Birth Control Pills Are Linked With Increased Rates Of Depression

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“…there are many potential downsides to these pills…”

Oral contraceptives, more commonly known as birth control pills, are prescribed to millions of women worldwide for preventing pregnancy as well as for mitigating painful periods, eliminating acne and numerous other reasons. However, there are many potential downsides to these pills such as the impact on natural hormones, an increased cancer risk and influences on the brain. Recent studies have suggested a potential association between these hormonal contraceptives and an increased risk of depression.

A 2023 study analyzed the risk of developing depression while taking oral contraceptives. The study pulled data from over 250,000 women and found that “the first 2 years of [oral contraceptive] use were associated with a higher rate of depression compared to never users.”

“…adolescents who were prescribed the pill had a greater risk of developing depression later in life.”

Additionally, adolescents who were prescribed the pill had a greater risk of developing depression later in life. Women who started taking oral contraceptives as teenagers had a 130% higher incidence of symptoms of depression. It is estimated that about 18% of teenagers aged 13-18 use these oral contraceptives.

Multiple other studies have shown similar findings such as a 2016 prospective cohort study and a 2018 pharmacoepidemiological study. Other studies, however, have not corroborated these findings and some have even found the opposite. These mixed results could be a result of the healthy user bias, in which those suffering from mental health side effects abstain from continuing use of oral contraceptives. Other factors such as individual biology, medical history, age of initial usage and the specific type of contraceptive used can all influence whether or not women experience depressive symptoms while on the pill.

“The hormones in birth control pills, typically a combination of synthetic estrogen and progestin, can affect neurotransmitters in the brain.”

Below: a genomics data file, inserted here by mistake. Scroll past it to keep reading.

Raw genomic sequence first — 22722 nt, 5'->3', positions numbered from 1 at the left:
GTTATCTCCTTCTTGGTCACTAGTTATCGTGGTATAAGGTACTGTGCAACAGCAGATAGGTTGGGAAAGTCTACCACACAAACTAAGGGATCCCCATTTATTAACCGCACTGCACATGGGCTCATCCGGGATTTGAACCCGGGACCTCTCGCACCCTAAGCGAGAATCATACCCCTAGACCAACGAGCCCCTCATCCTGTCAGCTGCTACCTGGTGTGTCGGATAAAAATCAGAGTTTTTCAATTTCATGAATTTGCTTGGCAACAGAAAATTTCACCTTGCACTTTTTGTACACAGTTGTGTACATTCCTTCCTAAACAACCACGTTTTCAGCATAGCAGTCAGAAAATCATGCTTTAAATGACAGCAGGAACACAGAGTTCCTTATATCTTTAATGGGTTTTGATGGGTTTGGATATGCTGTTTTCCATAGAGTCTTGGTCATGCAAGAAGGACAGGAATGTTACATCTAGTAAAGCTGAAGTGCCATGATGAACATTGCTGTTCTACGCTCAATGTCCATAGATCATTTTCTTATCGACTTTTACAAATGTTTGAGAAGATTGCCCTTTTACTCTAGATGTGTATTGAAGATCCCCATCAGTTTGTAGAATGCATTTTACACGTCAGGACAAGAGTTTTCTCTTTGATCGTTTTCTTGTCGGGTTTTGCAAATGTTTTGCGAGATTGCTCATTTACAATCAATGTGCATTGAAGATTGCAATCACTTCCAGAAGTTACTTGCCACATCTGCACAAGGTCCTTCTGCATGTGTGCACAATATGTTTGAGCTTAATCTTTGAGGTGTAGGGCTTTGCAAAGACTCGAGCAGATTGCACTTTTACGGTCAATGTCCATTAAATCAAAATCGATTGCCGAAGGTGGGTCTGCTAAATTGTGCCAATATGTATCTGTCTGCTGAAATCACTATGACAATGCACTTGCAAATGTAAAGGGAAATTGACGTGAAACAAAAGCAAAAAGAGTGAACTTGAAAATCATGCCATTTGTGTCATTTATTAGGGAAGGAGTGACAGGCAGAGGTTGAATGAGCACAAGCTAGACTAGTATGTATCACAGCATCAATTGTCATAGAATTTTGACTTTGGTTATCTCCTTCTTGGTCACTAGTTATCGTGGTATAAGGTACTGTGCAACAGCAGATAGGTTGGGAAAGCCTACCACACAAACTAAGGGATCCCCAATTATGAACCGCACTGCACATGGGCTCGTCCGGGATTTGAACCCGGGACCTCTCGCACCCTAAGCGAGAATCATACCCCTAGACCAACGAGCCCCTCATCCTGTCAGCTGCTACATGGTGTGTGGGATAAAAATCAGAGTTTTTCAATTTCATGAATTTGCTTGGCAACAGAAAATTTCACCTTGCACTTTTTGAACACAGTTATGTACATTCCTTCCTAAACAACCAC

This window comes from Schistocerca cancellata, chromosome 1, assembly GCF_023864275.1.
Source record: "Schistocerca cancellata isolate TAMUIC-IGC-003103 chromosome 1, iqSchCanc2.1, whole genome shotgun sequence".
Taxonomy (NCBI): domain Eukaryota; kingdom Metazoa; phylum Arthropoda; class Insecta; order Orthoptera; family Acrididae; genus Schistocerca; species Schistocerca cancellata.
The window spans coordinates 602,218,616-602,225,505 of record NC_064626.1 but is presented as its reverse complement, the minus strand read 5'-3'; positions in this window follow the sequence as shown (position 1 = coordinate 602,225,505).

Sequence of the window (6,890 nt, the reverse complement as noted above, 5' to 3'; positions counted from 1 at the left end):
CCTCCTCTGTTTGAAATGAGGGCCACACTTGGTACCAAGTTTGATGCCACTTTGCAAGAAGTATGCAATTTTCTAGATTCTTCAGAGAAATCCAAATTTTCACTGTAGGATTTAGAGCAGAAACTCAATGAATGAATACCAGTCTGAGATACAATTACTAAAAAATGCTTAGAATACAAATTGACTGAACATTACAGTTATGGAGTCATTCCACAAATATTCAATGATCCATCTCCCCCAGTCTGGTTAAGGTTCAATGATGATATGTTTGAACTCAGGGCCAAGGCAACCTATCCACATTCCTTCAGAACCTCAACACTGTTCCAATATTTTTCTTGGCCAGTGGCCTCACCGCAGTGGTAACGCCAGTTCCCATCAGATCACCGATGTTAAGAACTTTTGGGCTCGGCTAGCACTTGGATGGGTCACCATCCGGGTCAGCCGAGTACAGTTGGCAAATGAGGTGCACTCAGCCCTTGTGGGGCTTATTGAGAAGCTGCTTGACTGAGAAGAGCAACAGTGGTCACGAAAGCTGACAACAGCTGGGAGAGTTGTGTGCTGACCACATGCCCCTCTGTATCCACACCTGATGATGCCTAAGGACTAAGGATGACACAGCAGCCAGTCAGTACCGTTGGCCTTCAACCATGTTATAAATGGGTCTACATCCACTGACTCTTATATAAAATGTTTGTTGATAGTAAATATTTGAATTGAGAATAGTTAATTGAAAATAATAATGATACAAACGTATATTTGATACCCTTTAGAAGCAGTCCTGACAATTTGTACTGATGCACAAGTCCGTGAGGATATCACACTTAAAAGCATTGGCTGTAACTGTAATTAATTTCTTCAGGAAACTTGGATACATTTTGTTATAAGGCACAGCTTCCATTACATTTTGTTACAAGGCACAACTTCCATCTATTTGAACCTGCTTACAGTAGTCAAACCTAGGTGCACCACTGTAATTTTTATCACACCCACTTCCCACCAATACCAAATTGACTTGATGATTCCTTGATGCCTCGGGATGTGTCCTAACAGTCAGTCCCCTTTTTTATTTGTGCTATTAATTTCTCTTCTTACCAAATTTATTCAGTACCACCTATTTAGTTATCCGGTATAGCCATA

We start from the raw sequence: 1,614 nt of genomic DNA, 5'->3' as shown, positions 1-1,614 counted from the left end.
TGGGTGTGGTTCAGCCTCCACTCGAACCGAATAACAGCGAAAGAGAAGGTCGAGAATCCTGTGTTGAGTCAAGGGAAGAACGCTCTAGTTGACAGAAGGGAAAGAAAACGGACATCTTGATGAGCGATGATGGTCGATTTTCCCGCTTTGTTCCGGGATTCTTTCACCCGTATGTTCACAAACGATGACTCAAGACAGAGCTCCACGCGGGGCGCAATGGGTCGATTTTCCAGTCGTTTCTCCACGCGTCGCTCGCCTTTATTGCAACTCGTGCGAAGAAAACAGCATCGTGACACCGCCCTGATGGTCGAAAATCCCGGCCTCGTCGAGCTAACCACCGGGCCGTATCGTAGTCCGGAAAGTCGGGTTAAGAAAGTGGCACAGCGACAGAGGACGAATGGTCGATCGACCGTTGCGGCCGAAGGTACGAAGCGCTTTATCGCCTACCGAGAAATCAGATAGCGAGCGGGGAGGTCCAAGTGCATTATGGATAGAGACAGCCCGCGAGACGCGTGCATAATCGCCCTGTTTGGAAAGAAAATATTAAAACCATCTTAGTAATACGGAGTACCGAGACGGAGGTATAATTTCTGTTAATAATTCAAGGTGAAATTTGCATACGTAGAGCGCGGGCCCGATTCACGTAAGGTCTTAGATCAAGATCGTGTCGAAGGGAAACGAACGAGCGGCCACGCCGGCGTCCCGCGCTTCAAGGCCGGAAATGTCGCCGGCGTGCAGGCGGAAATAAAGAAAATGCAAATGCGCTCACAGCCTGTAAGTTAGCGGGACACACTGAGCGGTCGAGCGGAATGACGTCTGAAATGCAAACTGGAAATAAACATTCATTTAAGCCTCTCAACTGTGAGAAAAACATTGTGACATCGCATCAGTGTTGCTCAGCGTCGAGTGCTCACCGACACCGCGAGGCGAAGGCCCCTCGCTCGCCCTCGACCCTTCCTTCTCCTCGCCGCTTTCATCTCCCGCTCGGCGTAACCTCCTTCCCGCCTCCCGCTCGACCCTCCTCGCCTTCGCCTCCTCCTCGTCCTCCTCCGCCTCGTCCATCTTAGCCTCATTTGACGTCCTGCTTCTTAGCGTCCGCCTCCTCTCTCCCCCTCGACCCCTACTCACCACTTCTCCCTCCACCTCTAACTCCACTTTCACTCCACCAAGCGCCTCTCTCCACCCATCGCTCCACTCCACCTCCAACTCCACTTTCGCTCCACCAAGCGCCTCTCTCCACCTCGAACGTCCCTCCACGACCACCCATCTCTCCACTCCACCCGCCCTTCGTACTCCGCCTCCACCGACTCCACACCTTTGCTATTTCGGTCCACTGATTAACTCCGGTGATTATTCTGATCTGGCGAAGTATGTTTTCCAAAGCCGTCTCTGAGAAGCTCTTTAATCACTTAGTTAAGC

It is clear, however, that these pills, especially when taken daily for many years, can have an impact on the brain. The hormones in birth control pills, typically a combination of synthetic estrogen and progestin, can affect neurotransmitter systems in the brain “including serotonergic, noradrenergic, GABAergic, dopaminergic, and glutamatergic systems.” These systems play a crucial role in regulating mood, emotion and cognition.

“Oral contraceptives can also alter brain structures and functioning…”

Additionally, the estradiol found in oral contraceptives binds to and activates estrogen receptors throughout the brain, “influencing neurotransmission, gene transcription and neurogenesis”. This can have an effect on cognition and, in particular, memory. Oral contraceptives can also alter brain structures and functioning by increasing prefrontal brain activation when processing “negatively arousing stimuli”. This in turn alters stress reactivity and could influence experiences of mood disorders.

There is strong evidence, however, that “estrogen has protective anxiolytic- and antidepressant-like effects,” which suggests estrogen itself does not increase stress reactivity. It is possible that the effects stem from chronic activation of these estrogen receptors in the brain through the use of oral contraceptives as opposed to the cyclical activation associated with a natural menstrual cycle.

Another potential explanation is the amount of and type of progesterone found in oral contraceptives. In a natural menstrual cycle, progesterone dampens the effects of estrogen by downregulating estrogen receptors. The popular combination pills contain synthetic forms of progestin, which could reverse or inhibit the positive effects of estrogen on the brain. Additionally, the role of estrogen in depression depends on other variables such as age, reproductive window, stress and genetics.

“….women of all ages should be informed of the possible consequences in order to monitor changes and make the best individualized choices.”

To summarize, there is a possible association between oral contraceptive usage and depression, especially among those who begin using contraceptive pills during adolescence, however the exact mechanisms are not fully known. It is important to note, however, that the increased risk of depression is relatively small, with one study showing “2.2 out of 100 women who used hormonal birth control developed depression, compared to 1.7 out of 100 who did not.” Additionally, the increased risk likely occurs in the presence of other factors previously mentioned.

Regardless of the small effect, women of all ages should be informed of the possible consequences in order to monitor changes and make the best individualized choices. Further research should be conducted on the specific mechanisms at play as well as the impact of extended usage of oral contraceptives as long term effects remain fairly uncertain.

Fiona Riddle Fiona is a Certified Health Coach with a degree in Psychology from UCLA. She is passionate about a holistic approach to health when working with her private coaching clients. She is an avid cook, constantly creating and sharing new recipes on her Instagram (@feelgoodwithfi) to showcase simple clean home cooking.

This article was reviewed and approved by Emeran Mayer, MD